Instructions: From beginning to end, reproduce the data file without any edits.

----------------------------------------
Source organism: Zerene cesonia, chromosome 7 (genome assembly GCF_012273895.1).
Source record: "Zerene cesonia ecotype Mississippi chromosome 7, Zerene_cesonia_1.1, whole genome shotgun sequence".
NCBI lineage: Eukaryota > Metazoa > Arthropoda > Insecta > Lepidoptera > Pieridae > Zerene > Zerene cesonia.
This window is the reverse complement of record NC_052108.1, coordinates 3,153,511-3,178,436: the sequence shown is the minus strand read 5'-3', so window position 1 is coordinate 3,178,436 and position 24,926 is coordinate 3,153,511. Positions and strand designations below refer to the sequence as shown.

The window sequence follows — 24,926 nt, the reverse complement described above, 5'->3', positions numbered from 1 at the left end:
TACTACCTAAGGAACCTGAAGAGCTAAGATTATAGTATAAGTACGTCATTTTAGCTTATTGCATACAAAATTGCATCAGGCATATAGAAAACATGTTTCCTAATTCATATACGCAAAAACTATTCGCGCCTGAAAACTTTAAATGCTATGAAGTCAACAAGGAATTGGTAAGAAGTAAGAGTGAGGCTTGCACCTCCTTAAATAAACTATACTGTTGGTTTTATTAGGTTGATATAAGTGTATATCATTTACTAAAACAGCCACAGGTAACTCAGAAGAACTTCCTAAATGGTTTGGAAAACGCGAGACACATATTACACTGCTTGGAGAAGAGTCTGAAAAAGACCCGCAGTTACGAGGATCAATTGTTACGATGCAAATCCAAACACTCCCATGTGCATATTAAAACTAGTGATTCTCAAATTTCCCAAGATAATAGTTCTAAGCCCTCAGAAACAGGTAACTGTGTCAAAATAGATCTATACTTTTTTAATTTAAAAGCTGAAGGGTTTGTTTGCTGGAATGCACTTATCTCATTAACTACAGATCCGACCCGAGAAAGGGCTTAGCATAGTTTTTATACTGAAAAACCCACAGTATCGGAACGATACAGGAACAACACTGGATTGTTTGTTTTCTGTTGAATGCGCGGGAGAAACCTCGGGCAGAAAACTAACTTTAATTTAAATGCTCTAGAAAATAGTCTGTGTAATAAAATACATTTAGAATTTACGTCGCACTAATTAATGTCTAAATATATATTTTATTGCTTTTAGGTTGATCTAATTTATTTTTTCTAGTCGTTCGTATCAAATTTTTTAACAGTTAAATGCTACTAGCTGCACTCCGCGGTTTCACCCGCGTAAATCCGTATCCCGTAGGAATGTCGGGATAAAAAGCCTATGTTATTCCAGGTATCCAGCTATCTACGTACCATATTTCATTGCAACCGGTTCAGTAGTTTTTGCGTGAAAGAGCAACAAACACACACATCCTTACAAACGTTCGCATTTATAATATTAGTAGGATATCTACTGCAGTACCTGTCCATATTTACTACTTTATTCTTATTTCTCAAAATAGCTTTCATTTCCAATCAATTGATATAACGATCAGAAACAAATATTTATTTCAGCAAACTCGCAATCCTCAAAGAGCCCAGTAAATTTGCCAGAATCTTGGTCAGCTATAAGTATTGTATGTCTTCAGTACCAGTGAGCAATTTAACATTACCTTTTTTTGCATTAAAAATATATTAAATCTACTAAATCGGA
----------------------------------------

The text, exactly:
Source organism: Zerene cesonia, chromosome 7 (genome assembly GCF_012273895.1).
Source record: "Zerene cesonia ecotype Mississippi chromosome 7, Zerene_cesonia_1.1, whole genome shotgun sequence".
NCBI lineage: Eukaryota > Metazoa > Arthropoda > Insecta > Lepidoptera > Pieridae > Zerene > Zerene cesonia.
This window is the reverse complement of record NC_052108.1, coordinates 3,153,511-3,178,436: the sequence shown is the minus strand read 5'-3', so window position 1 is coordinate 3,178,436 and position 24,926 is coordinate 3,153,511. Positions and strand designations below refer to the sequence as shown.

The window sequence follows — 24,926 nt, the reverse complement described above, 5'->3', positions numbered from 1 at the left end:
TACTACCTAAGGAACCTGAAGAGCTAAGATTATAGTATAAGTACGTCATTTTAGCTTATTGCATACAAAATTGCATCAGGCATATAGAAAACATGTTTCCTAATTCATATACGCAAAAACTATTCGCGCCTGAAAACTTTAAATGCTATGAAGTCAACAAGGAATTGGTAAGAAGTAAGAGTGAGGCTTGCACCTCCTTAAATAAACTATACTGTTGGTTTTATTAGGTTGATATAAGTGTATATCATTTACTAAAACAGCCACAGGTAACTCAGAAGAACTTCCTAAATGGTTTGGAAAACGCGAGACACATATTACACTGCTTGGAGAAGAGTCTGAAAAAGACCCGCAGTTACGAGGATCAATTGTTACGATGCAAATCCAAACACTCCCATGTGCATATTAAAACTAGTGATTCTCAAATTTCCCAAGATAATAGTTCTAAGCCCTCAGAAACAGGTAACTGTGTCAAAATAGATCTATACTTTTTTAATTTAAAAGCTGAAGGGTTTGTTTGCTGGAATGCACTTATCTCATTAACTACAGATCCGACCCGAGAAAGGGCTTAGCATAGTTTTTATACTGAAAAACCCACAGTATCGGAACGATACAGGAACAACACTGGATTGTTTGTTTTCTGTTGAATGCGCGGGAGAAACCTCGGGCAGAAAACTAACTTTAATTTAAATGCTCTAGAAAATAGTCTGTGTAATAAAATACATTTAGAATTTACGTCGCACTAATTAATGTCTAAATATATATTTTATTGCTTTTAGGTTGATCTAATTTATTTTTTCTAGTCGTTCGTATCAAATTTTTTAACAGTTAAATGCTACTAGCTGCACTCCGCGGTTTCACCCGCGTAAATCCGTATCCCGTAGGAATGTCGGGATAAAAAGCCTATGTTATTCCAGGTATCCAGCTATCTACGTACCATATTTCATTGCAACCGGTTCAGTAGTTTTTGCGTGAAAGAGCAACAAACACACACATCCTTACAAACGTTCGCATTTATAATATTAGTAGGATATCTACTGCAGTACCTGTCCATATTTACTACTTTATTCTTATTTCTCAAAATAGCTTTCATTTCCAATCAATTGATATAACGATCAGAAACAAATATTTATTTCAGCAAACTCGCAATCCTCAAAGAGCCCAGTAAATTTGCCAGAATCTTGGTCAGCTATAAGTATTGTATGTCTTCAGTACCAGTGAGCAATTTAACATTACCTTTTTTTGCATTAAAAATATATTAAATCTACTAAATCGGA